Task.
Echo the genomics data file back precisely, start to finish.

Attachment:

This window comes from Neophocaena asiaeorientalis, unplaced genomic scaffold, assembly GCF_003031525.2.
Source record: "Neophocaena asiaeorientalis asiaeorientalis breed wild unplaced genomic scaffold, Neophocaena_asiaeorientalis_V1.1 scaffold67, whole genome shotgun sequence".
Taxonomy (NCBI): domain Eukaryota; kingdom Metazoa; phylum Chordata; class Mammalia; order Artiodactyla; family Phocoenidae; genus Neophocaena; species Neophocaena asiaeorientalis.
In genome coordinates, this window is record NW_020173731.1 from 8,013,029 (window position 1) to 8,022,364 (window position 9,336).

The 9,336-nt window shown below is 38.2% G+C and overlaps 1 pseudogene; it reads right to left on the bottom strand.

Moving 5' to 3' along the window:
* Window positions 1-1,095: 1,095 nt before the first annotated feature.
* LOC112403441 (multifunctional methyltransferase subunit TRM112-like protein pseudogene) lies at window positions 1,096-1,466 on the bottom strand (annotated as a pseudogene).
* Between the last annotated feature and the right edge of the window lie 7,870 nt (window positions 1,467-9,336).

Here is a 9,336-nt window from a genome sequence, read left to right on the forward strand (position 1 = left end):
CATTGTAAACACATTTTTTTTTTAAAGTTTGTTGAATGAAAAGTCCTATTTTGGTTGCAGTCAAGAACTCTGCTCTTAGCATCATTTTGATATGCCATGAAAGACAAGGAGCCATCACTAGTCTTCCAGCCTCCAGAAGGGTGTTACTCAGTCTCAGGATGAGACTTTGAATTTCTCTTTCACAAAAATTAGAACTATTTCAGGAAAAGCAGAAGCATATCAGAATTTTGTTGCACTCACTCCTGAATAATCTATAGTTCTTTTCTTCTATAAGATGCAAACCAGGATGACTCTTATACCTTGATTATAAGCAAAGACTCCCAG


This window comes from Neophocaena asiaeorientalis, unplaced genomic scaffold, assembly GCF_003031525.2.
Source record: "Neophocaena asiaeorientalis asiaeorientalis breed wild unplaced genomic scaffold, Neophocaena_asiaeorientalis_V1.1 scaffold67, whole genome shotgun sequence".
Taxonomy (NCBI): domain Eukaryota; kingdom Metazoa; phylum Chordata; class Mammalia; order Artiodactyla; family Phocoenidae; genus Neophocaena; species Neophocaena asiaeorientalis.
In genome coordinates, this window is record NW_020173731.1 from 8,013,029 (window position 1) to 8,022,364 (window position 9,336).

The 9,336-nt window shown below is 38.2% G+C and overlaps 1 pseudogene; it reads right to left on the bottom strand.

Moving 5' to 3' along the window:
* Window positions 1-1,095: 1,095 nt before the first annotated feature.
* LOC112403441 (multifunctional methyltransferase subunit TRM112-like protein pseudogene) lies at window positions 1,096-1,466 on the bottom strand (annotated as a pseudogene).
* Between the last annotated feature and the right edge of the window lie 7,870 nt (window positions 1,467-9,336).

Here is a 9,336-nt window from a genome sequence, read left to right on the forward strand (position 1 = left end):
CATTGTAAACACATTTTTTTTTTAAAGTTTGTTGAATGAAAAGTCCTATTTTGGTTGCAGTCAAGAACTCTGCTCTTAGCATCATTTTGATATGCCATGAAAGACAAGGAGCCATCACTAGTCTTCCAGCCTCCAGAAGGGTGTTACTCAGTCTCAGGATGAGACTTTGAATTTCTCTTTCACAAAAATTAGAACTATTTCAGGAAAAGCAGAAGCATATCAGAATTTTGTTGCACTCACTCCTGAATAATCTATAGTTCTTTTCTTCTATAAGATGCAAACCAGGATGACTCTTATACCTTGATTATAAGCAAAGACTCCCAG